Have I told you that I’ve been reading Wolf Hall for a second time in parallel? It’s been great fun, and this is really some overdose that would never kill you, but instead nourish you 🙂 And, every time I see an episode, I am just fascinated by Peter Straughan’s adaptation: The script is wonderfully condensed with most of the conversation coming directly from Hilary Mantel’s pen. What a good feeling it is to hear some of the BEST lines I have ever read coming out of Mark Rylance or Damian Lewis’ mouth. Pure brilliance.
The third episode of Wolf Hall ended with two astonishing scenes: A man, James Bainham, a barrister, being burnt alive for reading the Gospel in English, and a woman, Queen Anne Boleyn, traveling in a barge to her confinement — also some sort of life and death situation, if you think about it… Remember what Rafe said to Cromwell towards the end of the episode: “All our fortunes depend on this lady now, and whether she can provide an heir.”
Anne gives birth to a baby girl.
The King is not happy, and he does nothing to hide it. Look at Henry’s face, he looks like there was death in the house, not new life. He just says “Call her Elizabeth. Cancel the jousts.” He does not even ask after Anne when he was told about his baby daughter.
Anne is not happy. She even looks defeated, doesn’t she? But, first, look at this scene. It is like coming out of a painting. So beautiful. So poetic. And, ah, I really love the way Claire Foy conveys Anne’s hysteria. She is in some sort of panic mood. She gets pregnant again soon, but has a miscarriage. Anne is now scared. Anne is now insecure. Anne is like a wounded animal that could do anything to eliminate who is on her way. Holy Maid. “Spanish” Mary. Thomas More. In particular, Thomas More — who is too stubborn to take the oath to seal the law Cromwell prepared to ensure Elizabeth’s right to throne after Henry, should the King not have a son before he dies. Anne is determined to see More gone. GONE.
I will never forget what Anne says to Cromwell in “Anne Regina” when he asks her if she is happy. “Yes,” she says, showing her big belly, “Because of this. I was always desired. But now I am valued. That’s different.” I sometimes feel like I am a bit hard on Anne, always seeing her as a strategic mind trying to take control. But, maybe, she is just a woman trying to survive in the men’s world and “to be valued” is her BEST strategy to survive.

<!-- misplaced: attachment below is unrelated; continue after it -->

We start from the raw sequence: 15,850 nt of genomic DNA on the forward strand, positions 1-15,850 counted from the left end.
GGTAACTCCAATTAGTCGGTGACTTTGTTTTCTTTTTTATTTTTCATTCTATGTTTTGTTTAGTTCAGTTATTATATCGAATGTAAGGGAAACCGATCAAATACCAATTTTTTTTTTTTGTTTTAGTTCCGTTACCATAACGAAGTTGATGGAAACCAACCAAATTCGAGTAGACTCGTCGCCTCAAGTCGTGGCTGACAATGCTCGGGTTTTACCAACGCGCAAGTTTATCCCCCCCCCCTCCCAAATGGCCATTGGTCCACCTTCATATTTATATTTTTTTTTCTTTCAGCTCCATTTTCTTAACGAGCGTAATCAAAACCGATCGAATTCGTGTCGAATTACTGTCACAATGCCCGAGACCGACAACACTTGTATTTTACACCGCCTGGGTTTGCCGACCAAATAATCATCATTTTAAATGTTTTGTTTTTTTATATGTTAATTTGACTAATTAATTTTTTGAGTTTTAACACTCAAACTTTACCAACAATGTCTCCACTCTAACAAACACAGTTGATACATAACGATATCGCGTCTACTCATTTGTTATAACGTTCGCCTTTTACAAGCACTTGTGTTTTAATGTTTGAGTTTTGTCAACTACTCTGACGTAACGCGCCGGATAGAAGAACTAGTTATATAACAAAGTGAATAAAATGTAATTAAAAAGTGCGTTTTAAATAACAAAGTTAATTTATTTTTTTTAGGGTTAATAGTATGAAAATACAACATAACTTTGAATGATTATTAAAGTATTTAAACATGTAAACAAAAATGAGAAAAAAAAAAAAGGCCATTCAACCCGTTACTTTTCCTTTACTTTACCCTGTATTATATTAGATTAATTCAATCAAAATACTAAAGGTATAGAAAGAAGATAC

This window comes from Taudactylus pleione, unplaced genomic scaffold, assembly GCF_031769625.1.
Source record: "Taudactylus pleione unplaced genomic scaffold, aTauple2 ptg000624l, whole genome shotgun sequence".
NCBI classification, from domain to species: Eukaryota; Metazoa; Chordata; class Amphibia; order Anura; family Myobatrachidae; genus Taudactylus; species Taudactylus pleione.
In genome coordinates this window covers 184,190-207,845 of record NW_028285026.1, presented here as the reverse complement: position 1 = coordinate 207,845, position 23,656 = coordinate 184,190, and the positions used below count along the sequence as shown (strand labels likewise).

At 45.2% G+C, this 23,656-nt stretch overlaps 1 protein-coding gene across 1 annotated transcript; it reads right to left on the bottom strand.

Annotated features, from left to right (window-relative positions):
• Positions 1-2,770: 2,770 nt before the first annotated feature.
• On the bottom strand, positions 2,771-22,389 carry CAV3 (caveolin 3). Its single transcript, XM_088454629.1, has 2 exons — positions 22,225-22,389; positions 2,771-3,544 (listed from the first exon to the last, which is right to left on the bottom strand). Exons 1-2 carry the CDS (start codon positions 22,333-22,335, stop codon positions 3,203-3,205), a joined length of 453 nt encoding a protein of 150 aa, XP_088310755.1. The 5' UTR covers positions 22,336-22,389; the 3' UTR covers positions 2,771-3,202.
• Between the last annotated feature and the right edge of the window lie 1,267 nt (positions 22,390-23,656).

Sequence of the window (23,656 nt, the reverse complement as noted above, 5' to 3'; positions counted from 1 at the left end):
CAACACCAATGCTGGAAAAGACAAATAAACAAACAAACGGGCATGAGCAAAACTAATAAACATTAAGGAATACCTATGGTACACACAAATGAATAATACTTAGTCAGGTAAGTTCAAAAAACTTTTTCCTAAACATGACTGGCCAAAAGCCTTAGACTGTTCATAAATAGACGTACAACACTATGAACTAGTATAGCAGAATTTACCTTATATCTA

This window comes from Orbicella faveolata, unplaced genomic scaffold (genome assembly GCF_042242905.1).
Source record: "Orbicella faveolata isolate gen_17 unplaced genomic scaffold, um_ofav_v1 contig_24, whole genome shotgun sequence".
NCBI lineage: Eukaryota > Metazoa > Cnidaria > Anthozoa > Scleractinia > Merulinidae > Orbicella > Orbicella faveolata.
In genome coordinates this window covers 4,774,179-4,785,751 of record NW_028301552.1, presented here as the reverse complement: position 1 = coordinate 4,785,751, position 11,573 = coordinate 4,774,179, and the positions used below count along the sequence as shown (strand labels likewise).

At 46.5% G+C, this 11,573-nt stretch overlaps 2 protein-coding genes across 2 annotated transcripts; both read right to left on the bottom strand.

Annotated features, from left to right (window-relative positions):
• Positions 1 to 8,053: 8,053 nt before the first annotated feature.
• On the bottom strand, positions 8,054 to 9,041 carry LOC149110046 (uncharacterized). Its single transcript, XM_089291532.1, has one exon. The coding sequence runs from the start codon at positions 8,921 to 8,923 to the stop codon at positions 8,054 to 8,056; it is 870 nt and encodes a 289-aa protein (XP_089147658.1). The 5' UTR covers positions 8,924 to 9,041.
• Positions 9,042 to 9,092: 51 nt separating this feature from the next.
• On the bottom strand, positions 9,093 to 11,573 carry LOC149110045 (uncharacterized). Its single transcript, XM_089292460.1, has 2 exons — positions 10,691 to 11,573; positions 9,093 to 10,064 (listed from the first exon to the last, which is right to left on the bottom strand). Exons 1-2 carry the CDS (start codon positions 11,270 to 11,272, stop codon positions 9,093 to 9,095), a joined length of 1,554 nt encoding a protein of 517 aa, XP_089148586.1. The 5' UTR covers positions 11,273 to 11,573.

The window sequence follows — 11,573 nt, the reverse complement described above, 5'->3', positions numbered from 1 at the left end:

And, our Thomas has been promoted to Master Secretary and is probably the most powerful man in England right now, but he is not very happy, either. Because he is the one that has to deal with the capricious Henry and Anne. First, he has to he has to deal with the “Holy Maid” and find out the people behind her “fake” visions. Then he has to write the laws that will make Elizabeth the heir to the throne should the King end up having no son. Finally, he has to find a way to save Thomas More’s head.
Cromwell doesn’t particularly like More, but he has respect for him. In fact, the conversations More and Cromwell have are not only at a high intellectual level, but also open and honest. Always. At the beginning, More does not have much respect for Cromwell, but Cromwell rises in More’s eyes as he has his meteoric rise in Henry’s court. And, Mark Rylance and Anton Lesser are such giant actors that it is a real pleasure to see them together on screen.
More now has to take the oath like other members of the Parliament for the Bill of Succession and he just does not… Now, even Cromwell cannot save him from the King. He tries… He says their legal case is slender, and it will not be easy to indict More. Henry asks: “Do I keep you for what’s easy?…. I keep you because you’re a serpent. You know my decision. Execute it.” This is the ruthless Henry, the god-like King who has the power, and who sees in himself the right, to take the lives of others. And, he takes More’s life.
Damian Lewis has given us a a wide range of emotions again tonight. Disappointed Henry when he gets the news about his baby daughter. Overly happy Henry when he says to Cromwell “The Queen has missed her… This time for sure. England is ours!” Boyish Henry when he talks to Brandon about some Christmas they had in their youth. Fed-up Henry as he is hearing what Anne has to say about Thomas More. And, Ruthless Henry, when he cuts More’s ticket. And, it’s always mesmerizing to see how he can sometimes switch from one to another in the blink of an eye.
In closing, Wolf Hall has this wonderful immediacy that makes you feel as if, as if, it is happening on real time, in front of your very eyes. This is Peter Kosminsky doing wonders behind the camera! As the Guardian pointed out the other day: “Wolf Hall cannot be rushed.” No, it cannot. Wolf Hall should not be rushed. It should be on a slow-burner, and it should be savored.